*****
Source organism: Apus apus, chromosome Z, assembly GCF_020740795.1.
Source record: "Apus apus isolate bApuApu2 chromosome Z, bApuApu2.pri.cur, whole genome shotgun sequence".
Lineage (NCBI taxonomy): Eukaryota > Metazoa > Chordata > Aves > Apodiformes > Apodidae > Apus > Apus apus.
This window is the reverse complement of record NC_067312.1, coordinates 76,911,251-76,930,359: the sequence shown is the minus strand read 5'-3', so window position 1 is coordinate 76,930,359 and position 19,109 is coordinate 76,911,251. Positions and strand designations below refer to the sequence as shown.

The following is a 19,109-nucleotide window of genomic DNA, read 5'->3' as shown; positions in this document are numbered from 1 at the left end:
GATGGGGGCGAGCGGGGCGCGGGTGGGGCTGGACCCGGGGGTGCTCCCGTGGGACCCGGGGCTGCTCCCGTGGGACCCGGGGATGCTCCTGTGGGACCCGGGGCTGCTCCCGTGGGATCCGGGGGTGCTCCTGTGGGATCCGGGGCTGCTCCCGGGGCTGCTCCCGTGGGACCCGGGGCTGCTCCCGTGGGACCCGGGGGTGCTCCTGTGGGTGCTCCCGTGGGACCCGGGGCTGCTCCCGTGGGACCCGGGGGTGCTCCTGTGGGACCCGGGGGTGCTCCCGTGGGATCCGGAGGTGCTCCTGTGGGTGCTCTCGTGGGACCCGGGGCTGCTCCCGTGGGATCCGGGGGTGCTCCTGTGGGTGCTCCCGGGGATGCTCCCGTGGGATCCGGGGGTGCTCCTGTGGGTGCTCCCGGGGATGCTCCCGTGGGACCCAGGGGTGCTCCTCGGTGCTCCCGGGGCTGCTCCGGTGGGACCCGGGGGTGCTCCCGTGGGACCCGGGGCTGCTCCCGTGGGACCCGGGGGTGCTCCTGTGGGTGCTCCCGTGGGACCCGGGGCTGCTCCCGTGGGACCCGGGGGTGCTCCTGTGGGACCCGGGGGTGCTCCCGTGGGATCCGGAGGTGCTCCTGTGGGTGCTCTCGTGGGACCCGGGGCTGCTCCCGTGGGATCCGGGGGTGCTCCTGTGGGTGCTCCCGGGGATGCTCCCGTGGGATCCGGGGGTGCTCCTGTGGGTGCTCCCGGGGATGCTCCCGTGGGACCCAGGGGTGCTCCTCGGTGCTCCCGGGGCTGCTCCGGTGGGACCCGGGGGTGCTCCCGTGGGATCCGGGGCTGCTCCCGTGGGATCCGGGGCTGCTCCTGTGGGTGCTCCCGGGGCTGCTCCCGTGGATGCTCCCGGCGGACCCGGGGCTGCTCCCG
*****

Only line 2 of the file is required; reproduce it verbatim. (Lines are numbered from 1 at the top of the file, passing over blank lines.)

Source record: "Apus apus isolate bApuApu2 chromosome Z, bApuApu2.pri.cur, whole genome shotgun sequence".